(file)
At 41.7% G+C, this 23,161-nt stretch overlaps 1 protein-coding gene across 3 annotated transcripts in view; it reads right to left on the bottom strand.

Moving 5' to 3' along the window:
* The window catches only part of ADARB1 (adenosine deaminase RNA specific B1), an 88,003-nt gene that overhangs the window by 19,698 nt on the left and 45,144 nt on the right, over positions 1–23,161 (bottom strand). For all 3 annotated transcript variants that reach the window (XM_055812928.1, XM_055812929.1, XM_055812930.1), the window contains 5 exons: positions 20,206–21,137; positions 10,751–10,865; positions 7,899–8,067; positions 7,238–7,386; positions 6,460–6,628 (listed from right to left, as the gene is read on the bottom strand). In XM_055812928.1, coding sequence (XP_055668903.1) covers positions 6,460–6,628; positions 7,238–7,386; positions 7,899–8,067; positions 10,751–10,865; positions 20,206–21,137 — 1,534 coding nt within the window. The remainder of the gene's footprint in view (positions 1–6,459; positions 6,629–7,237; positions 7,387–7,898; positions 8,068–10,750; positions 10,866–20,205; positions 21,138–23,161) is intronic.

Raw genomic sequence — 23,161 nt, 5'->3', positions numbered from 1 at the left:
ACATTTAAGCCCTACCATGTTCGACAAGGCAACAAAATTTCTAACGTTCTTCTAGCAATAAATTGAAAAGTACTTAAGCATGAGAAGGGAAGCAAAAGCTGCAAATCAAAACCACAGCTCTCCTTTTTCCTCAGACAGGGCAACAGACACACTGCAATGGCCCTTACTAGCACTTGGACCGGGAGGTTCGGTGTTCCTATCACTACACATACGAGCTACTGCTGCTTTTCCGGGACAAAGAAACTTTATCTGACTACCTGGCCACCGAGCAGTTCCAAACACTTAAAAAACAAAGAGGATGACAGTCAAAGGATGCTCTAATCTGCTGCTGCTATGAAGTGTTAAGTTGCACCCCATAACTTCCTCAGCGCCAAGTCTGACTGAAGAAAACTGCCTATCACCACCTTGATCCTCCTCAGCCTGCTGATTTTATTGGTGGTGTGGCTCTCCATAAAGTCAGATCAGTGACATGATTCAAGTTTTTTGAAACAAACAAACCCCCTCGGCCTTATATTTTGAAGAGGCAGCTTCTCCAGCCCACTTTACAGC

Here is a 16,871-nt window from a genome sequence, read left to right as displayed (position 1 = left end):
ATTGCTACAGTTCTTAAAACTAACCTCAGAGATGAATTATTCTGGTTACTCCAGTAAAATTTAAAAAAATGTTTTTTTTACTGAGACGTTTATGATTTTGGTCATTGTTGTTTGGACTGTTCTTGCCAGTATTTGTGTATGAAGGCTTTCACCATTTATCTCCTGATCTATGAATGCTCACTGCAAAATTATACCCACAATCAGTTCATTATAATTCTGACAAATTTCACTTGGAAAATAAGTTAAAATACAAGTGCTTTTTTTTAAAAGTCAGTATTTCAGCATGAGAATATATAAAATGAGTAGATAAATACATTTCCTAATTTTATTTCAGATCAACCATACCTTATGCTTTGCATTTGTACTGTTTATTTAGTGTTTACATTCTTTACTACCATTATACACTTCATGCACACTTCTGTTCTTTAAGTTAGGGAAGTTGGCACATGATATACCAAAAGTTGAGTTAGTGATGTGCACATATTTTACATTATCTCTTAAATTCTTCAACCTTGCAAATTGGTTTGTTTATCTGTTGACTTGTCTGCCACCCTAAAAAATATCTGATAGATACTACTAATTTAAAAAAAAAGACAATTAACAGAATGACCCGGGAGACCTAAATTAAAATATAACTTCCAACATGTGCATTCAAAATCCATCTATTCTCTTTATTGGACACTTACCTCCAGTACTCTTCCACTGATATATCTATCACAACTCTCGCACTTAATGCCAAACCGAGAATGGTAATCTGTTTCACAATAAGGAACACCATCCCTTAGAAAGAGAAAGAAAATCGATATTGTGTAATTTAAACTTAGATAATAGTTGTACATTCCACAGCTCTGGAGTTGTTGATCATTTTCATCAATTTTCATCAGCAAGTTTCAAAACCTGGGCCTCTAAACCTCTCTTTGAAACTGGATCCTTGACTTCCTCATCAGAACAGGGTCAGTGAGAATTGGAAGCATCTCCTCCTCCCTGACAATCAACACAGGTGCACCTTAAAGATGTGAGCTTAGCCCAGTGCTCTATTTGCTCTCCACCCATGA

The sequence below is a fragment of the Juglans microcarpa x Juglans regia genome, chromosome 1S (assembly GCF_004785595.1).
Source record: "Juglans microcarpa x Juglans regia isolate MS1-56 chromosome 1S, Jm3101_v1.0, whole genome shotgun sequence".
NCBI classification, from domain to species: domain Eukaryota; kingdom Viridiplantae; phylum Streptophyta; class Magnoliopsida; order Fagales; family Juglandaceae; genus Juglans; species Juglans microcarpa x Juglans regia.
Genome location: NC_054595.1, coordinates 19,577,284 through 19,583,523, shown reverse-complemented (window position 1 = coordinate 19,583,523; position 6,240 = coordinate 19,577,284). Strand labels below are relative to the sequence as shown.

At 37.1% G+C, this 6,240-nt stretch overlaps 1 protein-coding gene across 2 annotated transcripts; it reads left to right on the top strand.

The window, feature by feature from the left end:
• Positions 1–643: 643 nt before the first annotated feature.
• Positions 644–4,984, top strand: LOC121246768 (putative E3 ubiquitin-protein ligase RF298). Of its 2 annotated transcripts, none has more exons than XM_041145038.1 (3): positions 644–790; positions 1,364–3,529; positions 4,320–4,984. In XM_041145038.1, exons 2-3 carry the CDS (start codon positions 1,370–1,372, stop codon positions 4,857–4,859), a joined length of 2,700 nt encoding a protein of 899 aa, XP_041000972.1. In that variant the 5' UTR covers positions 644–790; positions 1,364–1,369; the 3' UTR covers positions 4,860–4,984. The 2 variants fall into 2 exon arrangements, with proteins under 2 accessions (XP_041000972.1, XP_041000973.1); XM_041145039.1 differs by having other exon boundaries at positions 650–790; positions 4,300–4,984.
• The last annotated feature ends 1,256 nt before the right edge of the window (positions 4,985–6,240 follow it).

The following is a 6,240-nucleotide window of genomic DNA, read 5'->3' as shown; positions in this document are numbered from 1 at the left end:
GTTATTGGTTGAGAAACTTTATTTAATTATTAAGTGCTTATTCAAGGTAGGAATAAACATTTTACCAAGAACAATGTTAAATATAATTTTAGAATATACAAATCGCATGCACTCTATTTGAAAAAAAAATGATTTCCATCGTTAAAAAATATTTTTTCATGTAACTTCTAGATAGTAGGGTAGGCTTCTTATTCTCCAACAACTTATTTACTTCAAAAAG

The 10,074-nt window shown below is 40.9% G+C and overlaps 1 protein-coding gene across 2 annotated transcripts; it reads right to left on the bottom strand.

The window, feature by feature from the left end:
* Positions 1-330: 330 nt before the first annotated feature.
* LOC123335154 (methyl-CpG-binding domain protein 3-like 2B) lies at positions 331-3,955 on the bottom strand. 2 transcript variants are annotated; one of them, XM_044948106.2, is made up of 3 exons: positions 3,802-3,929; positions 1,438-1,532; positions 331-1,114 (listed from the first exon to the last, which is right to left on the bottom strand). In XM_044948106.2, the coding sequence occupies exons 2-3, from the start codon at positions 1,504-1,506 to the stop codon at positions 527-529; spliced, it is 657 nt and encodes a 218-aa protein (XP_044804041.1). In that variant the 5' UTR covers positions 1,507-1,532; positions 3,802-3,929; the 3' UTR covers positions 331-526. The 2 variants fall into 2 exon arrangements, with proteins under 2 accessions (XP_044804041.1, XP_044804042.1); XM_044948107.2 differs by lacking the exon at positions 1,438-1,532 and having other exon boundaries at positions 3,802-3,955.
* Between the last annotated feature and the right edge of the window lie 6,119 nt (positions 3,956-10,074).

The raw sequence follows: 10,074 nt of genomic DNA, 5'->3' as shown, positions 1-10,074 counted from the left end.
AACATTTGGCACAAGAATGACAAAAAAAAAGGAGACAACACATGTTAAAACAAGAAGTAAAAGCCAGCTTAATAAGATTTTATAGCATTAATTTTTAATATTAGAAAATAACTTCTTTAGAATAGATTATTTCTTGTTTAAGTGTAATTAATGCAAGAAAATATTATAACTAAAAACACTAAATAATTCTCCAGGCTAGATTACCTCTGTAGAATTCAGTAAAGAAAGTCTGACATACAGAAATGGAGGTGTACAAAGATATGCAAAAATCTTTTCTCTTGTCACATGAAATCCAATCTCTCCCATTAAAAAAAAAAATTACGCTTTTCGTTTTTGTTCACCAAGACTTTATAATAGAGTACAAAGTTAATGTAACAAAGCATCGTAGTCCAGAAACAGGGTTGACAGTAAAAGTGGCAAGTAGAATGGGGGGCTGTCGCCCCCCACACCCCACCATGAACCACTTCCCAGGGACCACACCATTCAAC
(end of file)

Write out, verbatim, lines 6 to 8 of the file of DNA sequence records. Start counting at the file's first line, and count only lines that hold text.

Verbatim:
Here is a 16,871-nt window from a genome sequence, read left to right as displayed (position 1 = left end):
ATTGCTACAGTTCTTAAAACTAACCTCAGAGATGAATTATTCTGGTTACTCCAGTAAAATTTAAAAAAATGTTTTTTTTACTGAGACGTTTATGATTTTGGTCATTGTTGTTTGGACTGTTCTTGCCAGTATTTGTGTATGAAGGCTTTCACCATTTATCTCCTGATCTATGAATGCTCACTGCAAAATTATACCCACAATCAGTTCATTATAATTCTGACAAATTTCACTTGGAAAATAAGTTAAAATACAAGTGCTTTTTTTTAAAAGTCAGTATTTCAGCATGAGAATATATAAAATGAGTAGATAAATACATTTCCTAATTTTATTTCAGATCAACCATACCTTATGCTTTGCATTTGTACTGTTTATTTAGTGTTTACATTCTTTACTACCATTATACACTTCATGCACACTTCTGTTCTTTAAGTTAGGGAAGTTGGCACATGATATACCAAAAGTTGAGTTAGTGATGTGCACATATTTTACATTATCTCTTAAATTCTTCAACCTTGCAAATTGGTTTGTTTATCTGTTGACTTGTCTGCCACCCTAAAAAATATCTGATAGATACTACTAATTTAAAAAAAAAGACAATTAACAGAATGACCCGGGAGACCTAAATTAAAATATAACTTCCAACATGTGCATTCAAAATCCATCTATTCTCTTTATTGGACACTTACCTCCAGTACTCTTCCACTGATATATCTATCACAACTCTCGCACTTAATGCCAAACCGAGAATGGTAATCTGTTTCACAATAAGGAACACCATCCCTTAGAAAGAGAAAGAAAATCGATATTGTGTAATTTAAACTTAGATAATAGTTGTACATTCCACAGCTCTGGAGTTGTTGATCATTTTCATCAATTTTCATCAGCAAGTTTCAAAACCTGGGCCTCTAAACCTCTCTTTGAAACTGGATCCTTGACTTCCTCATCAGAACAGGGTCAGTGAGAATTGGAAGCATCTCCTCCTCCCTGACAATCAACACAGGTGCACCTTAAAGATGTGAGCTTAGCCCAGTGCTCTATTTGCTCTCCACCCATGA

The sequence below is a fragment of the Juglans microcarpa x Juglans regia genome, chromosome 1S (assembly GCF_004785595.1).